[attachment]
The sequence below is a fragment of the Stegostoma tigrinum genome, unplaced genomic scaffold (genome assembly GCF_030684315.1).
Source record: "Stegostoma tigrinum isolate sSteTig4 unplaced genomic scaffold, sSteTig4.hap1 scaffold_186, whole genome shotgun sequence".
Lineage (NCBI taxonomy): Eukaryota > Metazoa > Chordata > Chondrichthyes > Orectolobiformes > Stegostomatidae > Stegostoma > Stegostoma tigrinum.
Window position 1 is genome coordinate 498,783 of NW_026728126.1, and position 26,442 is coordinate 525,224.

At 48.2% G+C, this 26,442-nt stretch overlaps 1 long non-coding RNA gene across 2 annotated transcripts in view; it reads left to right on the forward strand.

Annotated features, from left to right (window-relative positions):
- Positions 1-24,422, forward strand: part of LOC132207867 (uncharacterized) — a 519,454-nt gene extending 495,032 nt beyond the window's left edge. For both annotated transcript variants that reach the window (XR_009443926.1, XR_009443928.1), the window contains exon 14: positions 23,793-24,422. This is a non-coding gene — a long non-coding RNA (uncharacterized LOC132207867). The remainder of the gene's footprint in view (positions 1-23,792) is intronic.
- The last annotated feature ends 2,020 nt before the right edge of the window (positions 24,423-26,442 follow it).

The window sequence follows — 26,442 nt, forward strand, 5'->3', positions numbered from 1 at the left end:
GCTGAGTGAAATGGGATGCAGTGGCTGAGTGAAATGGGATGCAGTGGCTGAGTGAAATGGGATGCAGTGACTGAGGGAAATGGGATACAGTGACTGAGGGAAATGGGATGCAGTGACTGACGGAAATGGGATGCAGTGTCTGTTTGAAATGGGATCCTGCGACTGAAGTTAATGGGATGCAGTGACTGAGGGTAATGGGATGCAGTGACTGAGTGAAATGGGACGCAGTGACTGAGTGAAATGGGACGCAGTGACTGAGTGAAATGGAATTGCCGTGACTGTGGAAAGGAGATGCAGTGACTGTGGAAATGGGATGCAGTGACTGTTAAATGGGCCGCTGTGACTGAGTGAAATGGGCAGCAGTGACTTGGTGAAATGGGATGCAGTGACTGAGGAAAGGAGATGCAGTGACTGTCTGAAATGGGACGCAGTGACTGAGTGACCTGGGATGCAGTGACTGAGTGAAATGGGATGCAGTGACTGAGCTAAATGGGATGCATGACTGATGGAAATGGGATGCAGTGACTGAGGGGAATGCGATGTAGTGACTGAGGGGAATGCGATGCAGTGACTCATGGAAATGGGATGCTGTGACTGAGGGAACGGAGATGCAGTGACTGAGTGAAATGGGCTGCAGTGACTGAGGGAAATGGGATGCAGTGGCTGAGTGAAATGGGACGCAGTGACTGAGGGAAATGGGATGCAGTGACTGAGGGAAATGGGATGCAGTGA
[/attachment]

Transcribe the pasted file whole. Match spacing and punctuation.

The sequence below is a fragment of the Stegostoma tigrinum genome, unplaced genomic scaffold (genome assembly GCF_030684315.1).
Source record: "Stegostoma tigrinum isolate sSteTig4 unplaced genomic scaffold, sSteTig4.hap1 scaffold_186, whole genome shotgun sequence".
Lineage (NCBI taxonomy): Eukaryota > Metazoa > Chordata > Chondrichthyes > Orectolobiformes > Stegostomatidae > Stegostoma > Stegostoma tigrinum.
Window position 1 is genome coordinate 498,783 of NW_026728126.1, and position 26,442 is coordinate 525,224.

At 48.2% G+C, this 26,442-nt stretch overlaps 1 long non-coding RNA gene across 2 annotated transcripts in view; it reads left to right on the forward strand.

Annotated features, from left to right (window-relative positions):
- Positions 1-24,422, forward strand: part of LOC132207867 (uncharacterized) — a 519,454-nt gene extending 495,032 nt beyond the window's left edge. For both annotated transcript variants that reach the window (XR_009443926.1, XR_009443928.1), the window contains exon 14: positions 23,793-24,422. This is a non-coding gene — a long non-coding RNA (uncharacterized LOC132207867). The remainder of the gene's footprint in view (positions 1-23,792) is intronic.
- The last annotated feature ends 2,020 nt before the right edge of the window (positions 24,423-26,442 follow it).

The window sequence follows — 26,442 nt, forward strand, 5'->3', positions numbered from 1 at the left end:
GCTGAGTGAAATGGGATGCAGTGGCTGAGTGAAATGGGATGCAGTGGCTGAGTGAAATGGGATGCAGTGACTGAGGGAAATGGGATACAGTGACTGAGGGAAATGGGATGCAGTGACTGACGGAAATGGGATGCAGTGTCTGTTTGAAATGGGATCCTGCGACTGAAGTTAATGGGATGCAGTGACTGAGGGTAATGGGATGCAGTGACTGAGTGAAATGGGACGCAGTGACTGAGTGAAATGGGACGCAGTGACTGAGTGAAATGGAATTGCCGTGACTGTGGAAAGGAGATGCAGTGACTGTGGAAATGGGATGCAGTGACTGTTAAATGGGCCGCTGTGACTGAGTGAAATGGGCAGCAGTGACTTGGTGAAATGGGATGCAGTGACTGAGGAAAGGAGATGCAGTGACTGTCTGAAATGGGACGCAGTGACTGAGTGACCTGGGATGCAGTGACTGAGTGAAATGGGATGCAGTGACTGAGCTAAATGGGATGCATGACTGATGGAAATGGGATGCAGTGACTGAGGGGAATGCGATGTAGTGACTGAGGGGAATGCGATGCAGTGACTCATGGAAATGGGATGCTGTGACTGAGGGAACGGAGATGCAGTGACTGAGTGAAATGGGCTGCAGTGACTGAGGGAAATGGGATGCAGTGGCTGAGTGAAATGGGACGCAGTGACTGAGGGAAATGGGATGCAGTGACTGAGGGAAATGGGATGCAGTGA